Global News Journal

Beyond the World news headlines

The view from Iqaluit: mostly white

February 5, 2010

iqaluitjpgWhen we told Reuters editors¬†we’d be adding plenty of color to the stories we’re putting together from a G7 finance meeting in the Canadian Arctic this weekend, there was a split second of bemused silence on the line. “I suppose that color is mostly white,” said one wag. And that just about sums up Iqaluit, which is clearly the remotest and most inaccessible place where the Group of Seven finance ministers and central bankers have ever met.

Iqaluit, for the geographically challenged, is a town of some 6,000 people about three hours flight from either Ottawa or Montreal. (Greenland might be closer but you would have to get to Greenland first.)¬† At this time of year, the snow is everywhere — gray-white on the roads, blue-white in the shadows and a sort of yellow-white when the watery sun hits it full on. The temperature is a balmy -15C today (0F), although there’s a wind that bites right through you, and it’s chilly enough that you really don’t want to take your gloves off for more than one picture before your fingers start to freeze.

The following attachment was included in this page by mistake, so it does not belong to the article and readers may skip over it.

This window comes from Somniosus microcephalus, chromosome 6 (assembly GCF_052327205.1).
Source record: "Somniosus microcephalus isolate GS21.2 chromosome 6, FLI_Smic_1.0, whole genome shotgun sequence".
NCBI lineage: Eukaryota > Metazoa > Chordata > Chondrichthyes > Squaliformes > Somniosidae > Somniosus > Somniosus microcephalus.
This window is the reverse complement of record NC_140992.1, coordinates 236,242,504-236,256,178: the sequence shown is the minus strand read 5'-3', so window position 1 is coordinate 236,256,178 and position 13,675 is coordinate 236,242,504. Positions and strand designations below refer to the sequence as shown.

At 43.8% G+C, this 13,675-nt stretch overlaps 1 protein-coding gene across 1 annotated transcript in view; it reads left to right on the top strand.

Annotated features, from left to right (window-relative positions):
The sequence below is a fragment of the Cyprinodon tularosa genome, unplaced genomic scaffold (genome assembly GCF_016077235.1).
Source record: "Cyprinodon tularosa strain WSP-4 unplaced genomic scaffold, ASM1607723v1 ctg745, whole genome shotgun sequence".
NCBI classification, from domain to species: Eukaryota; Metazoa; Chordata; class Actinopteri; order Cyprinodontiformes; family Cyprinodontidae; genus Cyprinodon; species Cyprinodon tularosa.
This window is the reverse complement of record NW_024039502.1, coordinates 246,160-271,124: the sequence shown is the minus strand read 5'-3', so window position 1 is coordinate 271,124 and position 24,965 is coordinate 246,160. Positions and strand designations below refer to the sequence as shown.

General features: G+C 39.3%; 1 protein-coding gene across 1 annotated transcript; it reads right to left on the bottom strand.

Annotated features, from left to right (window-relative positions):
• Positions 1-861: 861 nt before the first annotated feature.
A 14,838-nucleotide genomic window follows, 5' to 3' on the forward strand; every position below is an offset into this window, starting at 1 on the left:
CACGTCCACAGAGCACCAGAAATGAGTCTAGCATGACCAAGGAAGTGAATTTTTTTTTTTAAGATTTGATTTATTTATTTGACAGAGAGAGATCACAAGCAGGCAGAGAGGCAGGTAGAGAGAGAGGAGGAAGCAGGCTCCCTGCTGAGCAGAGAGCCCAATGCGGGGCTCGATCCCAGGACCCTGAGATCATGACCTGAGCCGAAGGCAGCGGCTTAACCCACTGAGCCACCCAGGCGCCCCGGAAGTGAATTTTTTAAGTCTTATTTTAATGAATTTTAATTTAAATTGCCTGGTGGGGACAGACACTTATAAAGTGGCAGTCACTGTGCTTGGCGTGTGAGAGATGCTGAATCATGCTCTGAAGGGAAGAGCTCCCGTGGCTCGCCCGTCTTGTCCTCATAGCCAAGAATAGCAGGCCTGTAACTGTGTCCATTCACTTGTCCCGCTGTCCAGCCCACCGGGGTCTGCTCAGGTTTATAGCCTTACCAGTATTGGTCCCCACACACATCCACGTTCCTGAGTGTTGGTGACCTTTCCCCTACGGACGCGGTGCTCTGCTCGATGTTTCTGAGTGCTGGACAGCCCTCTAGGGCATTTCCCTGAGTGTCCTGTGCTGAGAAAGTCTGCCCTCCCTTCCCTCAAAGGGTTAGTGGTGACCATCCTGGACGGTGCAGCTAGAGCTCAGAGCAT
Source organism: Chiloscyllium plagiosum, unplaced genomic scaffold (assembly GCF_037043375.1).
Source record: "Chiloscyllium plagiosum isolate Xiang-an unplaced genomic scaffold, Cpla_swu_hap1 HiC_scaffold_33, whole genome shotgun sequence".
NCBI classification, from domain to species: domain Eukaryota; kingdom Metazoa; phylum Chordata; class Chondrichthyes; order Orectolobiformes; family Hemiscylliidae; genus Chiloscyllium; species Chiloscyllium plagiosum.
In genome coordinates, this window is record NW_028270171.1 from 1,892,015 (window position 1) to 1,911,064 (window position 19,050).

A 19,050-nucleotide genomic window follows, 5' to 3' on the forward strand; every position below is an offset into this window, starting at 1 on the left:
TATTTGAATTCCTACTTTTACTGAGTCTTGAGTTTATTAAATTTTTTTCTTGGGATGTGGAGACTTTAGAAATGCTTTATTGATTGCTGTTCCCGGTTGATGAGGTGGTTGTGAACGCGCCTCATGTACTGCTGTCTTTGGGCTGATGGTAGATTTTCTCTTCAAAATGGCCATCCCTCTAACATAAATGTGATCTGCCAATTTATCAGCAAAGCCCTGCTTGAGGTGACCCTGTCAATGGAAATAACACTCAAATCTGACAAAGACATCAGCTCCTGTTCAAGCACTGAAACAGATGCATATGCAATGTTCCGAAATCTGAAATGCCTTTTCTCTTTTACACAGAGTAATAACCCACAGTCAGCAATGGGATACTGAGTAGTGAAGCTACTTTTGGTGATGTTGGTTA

“It’s cold,” was all Bank of Japan Governor Masaaki Shirakawa told reporters when he arrived at his hotel, wearing a thick winter coat and a fur-lined hat. “I’m sure everyone will be feeling very alert and sharp because of this beautiful and cold weather,” IMF official John Lipsky added.

Today’s picture, from Thomson Reuters technical guru Joe Lukach, is a very far-off shot of the adventure of the day — a dogsledding party led by Canada’s Finance Minister Jim Flaherty for some of his guests. We took this one from the press center. We’ll post some close-up shots when we get them.

Post Your Comment

We welcome comments that advance the story through relevant opinion, anecdotes, links and data. If you see a comment that you believe is irrelevant or inappropriate, you can flag it to our editors by using the report abuse links. Views expressed in the comments do not represent those of Reuters. For more information on our comment policy, see http://blogs.reuters.com/fulldisclosure/2010/09/27/toward-a-more-thoughtful-conversation-on-stories/
  •